Dr. Patti Fletcher is a seasoned tech executive, marketing influencer and gender equity advocate. She is also the author of “Disrupters: Success Strategies from Women Who Break the Mold,” an angel investor, speaker and executive-in-residence at Babson College.
In her new book, the self-proclaimed anti-“Lean In,” Dr. Fletcher discusses what different women in business have done in order to reach success as they define it. She stresses the importance of a culture of inclusion, one that is and, not or, and urges entrepreneurs to achieve their own version of success, despite any odds.
StartupNation caught up with Dr. Fletcher to discuss her new book, equality in entrepreneurship, and what success means to her. The following conversation has been edited for clarity.
StartupNation: What are some of the main habits and tactics that separate those who succeed from those who do not?
Dr. Patti Fletcher: It’s all about mindset. You can either let things stop you, or you can see them as a path to innovation and disruption. That is the most critical piece, the mindset component.
The next thing is around networking. No one gets to the finish line alone, period, end of story. Nobody does, no matter what we see with Steve Jobs or Mark Zuckerberg. We all know it takes a village. Those networks are incredibly important.
The other piece of that is that these disrupters know that it’s not about what you know, and it’s not about who you know, but it’s about who knows you. Your brand. Who knows you? Who is going to advocate for you when you’re not in the room? That is a key to disruption.
StartupNation: In “Disrupters,” you share that a 2016 data analysis by Pitchbook found that women-led companies received 2.19 percent of VC funding, while men received 97.8 percent of VC funding. Why do you think there is such a discrepancy?
Dr. Patti Fletcher: There’s the stigma of, ‘I don’t want to be one of those women who only invest in other women.’ The other challenge is, ‘I would invest in more female-founded businesses, but I never meet women (founders). Where are all the women?’”
Women start businesses at six times the rate of men. Trust me, there is no absence of women that have huge startup needs to be fundable ideas. The challenge is in the funding. The mission has really switched to getting female founders and their businesses funded.
StartupNation: You profile several amazing women in business in your book. Can you share one of their stories?
Dr. Patti Fletcher: Nicole Sahin (CEO of Globalization Partners) is amazing to me because she represents the new face of leadership. She truly is a transformational leader. The job of the transformational leader is not necessarily to do the work, but it is to clear the path.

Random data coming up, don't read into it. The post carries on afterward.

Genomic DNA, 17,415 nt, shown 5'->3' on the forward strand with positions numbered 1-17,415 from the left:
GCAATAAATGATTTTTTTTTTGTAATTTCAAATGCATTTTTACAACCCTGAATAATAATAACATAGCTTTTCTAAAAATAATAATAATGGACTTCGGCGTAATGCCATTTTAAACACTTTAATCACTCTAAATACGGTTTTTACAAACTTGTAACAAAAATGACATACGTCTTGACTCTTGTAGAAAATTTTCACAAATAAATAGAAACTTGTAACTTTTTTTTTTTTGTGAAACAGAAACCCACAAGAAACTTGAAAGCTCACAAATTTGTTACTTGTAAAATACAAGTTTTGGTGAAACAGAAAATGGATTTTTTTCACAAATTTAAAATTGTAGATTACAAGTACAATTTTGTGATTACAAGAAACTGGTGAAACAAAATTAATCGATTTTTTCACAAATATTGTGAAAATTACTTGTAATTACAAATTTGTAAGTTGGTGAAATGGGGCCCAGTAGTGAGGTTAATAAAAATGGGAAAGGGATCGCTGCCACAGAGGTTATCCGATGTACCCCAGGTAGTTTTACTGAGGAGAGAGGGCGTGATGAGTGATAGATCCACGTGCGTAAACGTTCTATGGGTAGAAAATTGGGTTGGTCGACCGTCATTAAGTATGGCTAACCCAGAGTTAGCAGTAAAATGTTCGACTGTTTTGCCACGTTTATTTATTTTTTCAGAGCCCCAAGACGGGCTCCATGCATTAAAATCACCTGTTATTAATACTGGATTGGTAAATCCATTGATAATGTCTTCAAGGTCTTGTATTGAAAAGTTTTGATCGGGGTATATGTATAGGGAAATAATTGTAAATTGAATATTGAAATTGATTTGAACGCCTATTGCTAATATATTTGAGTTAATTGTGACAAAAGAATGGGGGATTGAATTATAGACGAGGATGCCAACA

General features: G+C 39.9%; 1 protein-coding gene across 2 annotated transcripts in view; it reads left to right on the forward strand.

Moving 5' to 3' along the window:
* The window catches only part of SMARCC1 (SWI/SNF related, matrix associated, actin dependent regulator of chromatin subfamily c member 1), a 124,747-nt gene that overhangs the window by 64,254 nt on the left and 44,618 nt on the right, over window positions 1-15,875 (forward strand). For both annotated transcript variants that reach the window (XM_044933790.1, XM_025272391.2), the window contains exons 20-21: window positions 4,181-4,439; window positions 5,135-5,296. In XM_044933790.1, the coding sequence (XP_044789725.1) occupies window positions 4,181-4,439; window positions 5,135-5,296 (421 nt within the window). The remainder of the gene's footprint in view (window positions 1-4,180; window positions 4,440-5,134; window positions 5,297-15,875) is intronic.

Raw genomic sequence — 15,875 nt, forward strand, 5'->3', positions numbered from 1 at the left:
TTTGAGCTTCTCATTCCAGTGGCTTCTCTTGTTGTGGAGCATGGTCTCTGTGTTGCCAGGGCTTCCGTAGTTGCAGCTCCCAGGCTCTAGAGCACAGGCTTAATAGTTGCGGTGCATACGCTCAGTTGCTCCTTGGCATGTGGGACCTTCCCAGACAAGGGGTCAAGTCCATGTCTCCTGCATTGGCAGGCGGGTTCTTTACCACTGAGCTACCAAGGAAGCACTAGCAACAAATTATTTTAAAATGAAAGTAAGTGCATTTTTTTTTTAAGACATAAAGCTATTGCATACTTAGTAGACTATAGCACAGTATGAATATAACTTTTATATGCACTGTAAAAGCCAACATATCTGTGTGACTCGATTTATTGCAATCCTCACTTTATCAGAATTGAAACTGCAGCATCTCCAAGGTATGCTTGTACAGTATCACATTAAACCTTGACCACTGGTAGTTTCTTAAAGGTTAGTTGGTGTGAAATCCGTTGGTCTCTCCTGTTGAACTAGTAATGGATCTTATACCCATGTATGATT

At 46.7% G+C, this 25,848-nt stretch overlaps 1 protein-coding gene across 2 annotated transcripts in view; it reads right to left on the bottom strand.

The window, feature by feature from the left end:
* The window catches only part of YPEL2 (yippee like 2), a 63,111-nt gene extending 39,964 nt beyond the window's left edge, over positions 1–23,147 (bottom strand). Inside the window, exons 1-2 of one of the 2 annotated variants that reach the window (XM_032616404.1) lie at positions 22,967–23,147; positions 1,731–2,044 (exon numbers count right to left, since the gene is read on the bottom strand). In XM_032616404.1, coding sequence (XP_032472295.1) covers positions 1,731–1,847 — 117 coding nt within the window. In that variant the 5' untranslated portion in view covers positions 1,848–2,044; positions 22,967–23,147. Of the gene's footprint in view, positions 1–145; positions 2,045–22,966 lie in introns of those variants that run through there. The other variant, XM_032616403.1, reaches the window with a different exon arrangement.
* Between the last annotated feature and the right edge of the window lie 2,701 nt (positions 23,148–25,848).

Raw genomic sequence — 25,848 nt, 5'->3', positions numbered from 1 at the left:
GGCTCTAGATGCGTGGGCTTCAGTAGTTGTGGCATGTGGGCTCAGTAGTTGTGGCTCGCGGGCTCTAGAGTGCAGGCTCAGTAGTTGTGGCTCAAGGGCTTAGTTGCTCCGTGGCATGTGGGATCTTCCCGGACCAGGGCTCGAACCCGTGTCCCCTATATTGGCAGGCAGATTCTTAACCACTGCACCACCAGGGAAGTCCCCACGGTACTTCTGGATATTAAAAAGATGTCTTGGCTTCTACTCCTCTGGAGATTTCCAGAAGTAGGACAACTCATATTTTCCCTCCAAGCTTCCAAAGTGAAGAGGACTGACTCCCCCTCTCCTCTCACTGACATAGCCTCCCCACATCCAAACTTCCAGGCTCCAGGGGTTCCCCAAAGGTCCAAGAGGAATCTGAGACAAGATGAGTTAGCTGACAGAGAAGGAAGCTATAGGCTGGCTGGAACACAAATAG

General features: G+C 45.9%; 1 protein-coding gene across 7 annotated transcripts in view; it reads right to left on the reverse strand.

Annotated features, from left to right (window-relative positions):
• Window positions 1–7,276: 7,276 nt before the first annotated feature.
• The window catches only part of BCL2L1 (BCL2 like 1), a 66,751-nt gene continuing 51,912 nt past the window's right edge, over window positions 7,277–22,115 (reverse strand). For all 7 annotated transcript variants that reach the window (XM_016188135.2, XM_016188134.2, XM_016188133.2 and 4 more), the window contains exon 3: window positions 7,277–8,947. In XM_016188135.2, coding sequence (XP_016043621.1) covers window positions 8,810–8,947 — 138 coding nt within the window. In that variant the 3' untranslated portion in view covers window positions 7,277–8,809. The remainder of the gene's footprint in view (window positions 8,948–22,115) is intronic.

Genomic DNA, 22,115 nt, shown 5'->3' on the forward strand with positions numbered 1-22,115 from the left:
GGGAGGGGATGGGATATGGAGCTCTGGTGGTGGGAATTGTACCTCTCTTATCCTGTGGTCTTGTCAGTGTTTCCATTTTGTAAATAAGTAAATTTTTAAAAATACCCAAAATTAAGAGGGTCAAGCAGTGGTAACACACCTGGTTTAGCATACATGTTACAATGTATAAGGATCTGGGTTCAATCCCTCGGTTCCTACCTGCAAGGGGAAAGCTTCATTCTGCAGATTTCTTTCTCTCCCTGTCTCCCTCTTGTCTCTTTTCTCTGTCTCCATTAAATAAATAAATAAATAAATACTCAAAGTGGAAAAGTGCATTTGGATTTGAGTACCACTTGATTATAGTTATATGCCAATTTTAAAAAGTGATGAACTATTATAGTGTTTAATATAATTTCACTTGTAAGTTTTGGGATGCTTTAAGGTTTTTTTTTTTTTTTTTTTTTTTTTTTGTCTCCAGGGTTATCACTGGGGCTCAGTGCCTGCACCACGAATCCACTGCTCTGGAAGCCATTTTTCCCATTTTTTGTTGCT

What Nicole has done is, she’s taken a very human approach to this. She understood that a leader is only a leader when followers enable them to be. She is a true servitude leader who had this idea for a business and she created an industry, and she did it in a very human way.
She’s the best kind of leader in that she has aligned her passion with her profession, and that’s really a disrupter. She’s made it her business to create connections around people, and she understands that it’s not just about making money; it’s about the human component. She’s the face of tomorrow’s leadership.
StartupNation: How can entrepreneurs do their part to foster a culture of inclusion in order to help diversify entrepreneurship as a whole?
Dr. Patti Fletcher: Cultural change requires the people in power to believe it’s important, and entrepreneurs rely on people with money. Those are the people with power.
When you are a startup founder, you’re so focused on your product… and as a result, you hire a bunch of people with really good skills. But you’re so focused, that you forget about culture. Entrepreneurs and startup founders have the ability to start from scratch when it comes to culture.
StartupNation: The entrepreneurs profiled in your book all share their own version of success. What does success mean to you?
Dr. Patti Fletcher: I really do want to leave the world a better place for having been in it. For me, my little slice of that is that women know and understand and are enabled to create equity in their own lives. When they do that, they pave the path for the women behind them, and I want to help with that.